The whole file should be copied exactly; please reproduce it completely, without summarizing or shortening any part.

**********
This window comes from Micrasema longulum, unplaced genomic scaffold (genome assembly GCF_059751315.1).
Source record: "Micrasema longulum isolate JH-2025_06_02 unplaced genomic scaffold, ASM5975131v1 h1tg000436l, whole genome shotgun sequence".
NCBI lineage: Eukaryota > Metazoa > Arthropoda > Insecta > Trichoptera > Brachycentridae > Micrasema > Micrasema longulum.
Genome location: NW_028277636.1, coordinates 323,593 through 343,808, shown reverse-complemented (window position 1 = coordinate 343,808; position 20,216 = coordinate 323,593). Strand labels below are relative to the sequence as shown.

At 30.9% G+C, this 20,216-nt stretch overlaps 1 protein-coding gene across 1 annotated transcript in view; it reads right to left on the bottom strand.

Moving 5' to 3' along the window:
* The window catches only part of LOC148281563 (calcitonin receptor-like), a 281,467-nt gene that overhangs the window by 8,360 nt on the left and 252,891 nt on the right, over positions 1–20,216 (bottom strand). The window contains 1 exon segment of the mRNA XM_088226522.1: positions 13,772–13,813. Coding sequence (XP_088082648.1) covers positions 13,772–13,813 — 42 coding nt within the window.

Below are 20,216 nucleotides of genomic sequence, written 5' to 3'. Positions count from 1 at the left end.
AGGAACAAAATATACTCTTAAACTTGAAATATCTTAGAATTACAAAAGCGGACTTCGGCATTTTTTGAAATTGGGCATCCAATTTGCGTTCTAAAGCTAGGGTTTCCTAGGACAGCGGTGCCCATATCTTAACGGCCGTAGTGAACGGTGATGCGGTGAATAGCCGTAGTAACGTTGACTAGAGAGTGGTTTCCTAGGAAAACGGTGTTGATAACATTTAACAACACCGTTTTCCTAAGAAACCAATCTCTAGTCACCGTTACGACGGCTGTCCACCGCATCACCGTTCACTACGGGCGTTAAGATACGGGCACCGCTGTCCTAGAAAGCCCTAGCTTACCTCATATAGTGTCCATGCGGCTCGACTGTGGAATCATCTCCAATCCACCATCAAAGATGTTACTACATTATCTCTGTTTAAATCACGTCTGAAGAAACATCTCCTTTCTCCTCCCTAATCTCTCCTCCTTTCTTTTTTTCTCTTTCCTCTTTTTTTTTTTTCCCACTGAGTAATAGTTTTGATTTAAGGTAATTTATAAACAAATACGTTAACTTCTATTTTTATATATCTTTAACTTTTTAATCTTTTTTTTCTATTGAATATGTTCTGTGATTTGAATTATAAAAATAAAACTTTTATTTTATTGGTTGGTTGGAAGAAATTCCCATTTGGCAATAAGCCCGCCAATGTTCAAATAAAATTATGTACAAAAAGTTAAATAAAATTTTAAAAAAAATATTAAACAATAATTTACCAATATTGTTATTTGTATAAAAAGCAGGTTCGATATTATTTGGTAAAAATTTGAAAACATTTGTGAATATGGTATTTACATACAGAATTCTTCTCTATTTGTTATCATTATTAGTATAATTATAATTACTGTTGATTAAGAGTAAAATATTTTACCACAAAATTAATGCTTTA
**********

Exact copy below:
This window comes from Micrasema longulum, unplaced genomic scaffold (genome assembly GCF_059751315.1).
Source record: "Micrasema longulum isolate JH-2025_06_02 unplaced genomic scaffold, ASM5975131v1 h1tg000436l, whole genome shotgun sequence".
NCBI lineage: Eukaryota > Metazoa > Arthropoda > Insecta > Trichoptera > Brachycentridae > Micrasema > Micrasema longulum.
Genome location: NW_028277636.1, coordinates 323,593 through 343,808, shown reverse-complemented (window position 1 = coordinate 343,808; position 20,216 = coordinate 323,593). Strand labels below are relative to the sequence as shown.

At 30.9% G+C, this 20,216-nt stretch overlaps 1 protein-coding gene across 1 annotated transcript in view; it reads right to left on the bottom strand.

Moving 5' to 3' along the window:
* The window catches only part of LOC148281563 (calcitonin receptor-like), a 281,467-nt gene that overhangs the window by 8,360 nt on the left and 252,891 nt on the right, over positions 1–20,216 (bottom strand). The window contains 1 exon segment of the mRNA XM_088226522.1: positions 13,772–13,813. Coding sequence (XP_088082648.1) covers positions 13,772–13,813 — 42 coding nt within the window.

Below are 20,216 nucleotides of genomic sequence, written 5' to 3'. Positions count from 1 at the left end.
AGGAACAAAATATACTCTTAAACTTGAAATATCTTAGAATTACAAAAGCGGACTTCGGCATTTTTTGAAATTGGGCATCCAATTTGCGTTCTAAAGCTAGGGTTTCCTAGGACAGCGGTGCCCATATCTTAACGGCCGTAGTGAACGGTGATGCGGTGAATAGCCGTAGTAACGTTGACTAGAGAGTGGTTTCCTAGGAAAACGGTGTTGATAACATTTAACAACACCGTTTTCCTAAGAAACCAATCTCTAGTCACCGTTACGACGGCTGTCCACCGCATCACCGTTCACTACGGGCGTTAAGATACGGGCACCGCTGTCCTAGAAAGCCCTAGCTTACCTCATATAGTGTCCATGCGGCTCGACTGTGGAATCATCTCCAATCCACCATCAAAGATGTTACTACATTATCTCTGTTTAAATCACGTCTGAAGAAACATCTCCTTTCTCCTCCCTAATCTCTCCTCCTTTCTTTTTTTCTCTTTCCTCTTTTTTTTTTTTCCCACTGAGTAATAGTTTTGATTTAAGGTAATTTATAAACAAATACGTTAACTTCTATTTTTATATATCTTTAACTTTTTAATCTTTTTTTTCTATTGAATATGTTCTGTGATTTGAATTATAAAAATAAAACTTTTATTTTATTGGTTGGTTGGAAGAAATTCCCATTTGGCAATAAGCCCGCCAATGTTCAAATAAAATTATGTACAAAAAGTTAAATAAAATTTTAAAAAAAATATTAAACAATAATTTACCAATATTGTTATTTGTATAAAAAGCAGGTTCGATATTATTTGGTAAAAATTTGAAAACATTTGTGAATATGGTATTTACATACAGAATTCTTCTCTATTTGTTATCATTATTAGTATAATTATAATTACTGTTGATTAAGAGTAAAATATTTTACCACAAAATTAATGCTTTA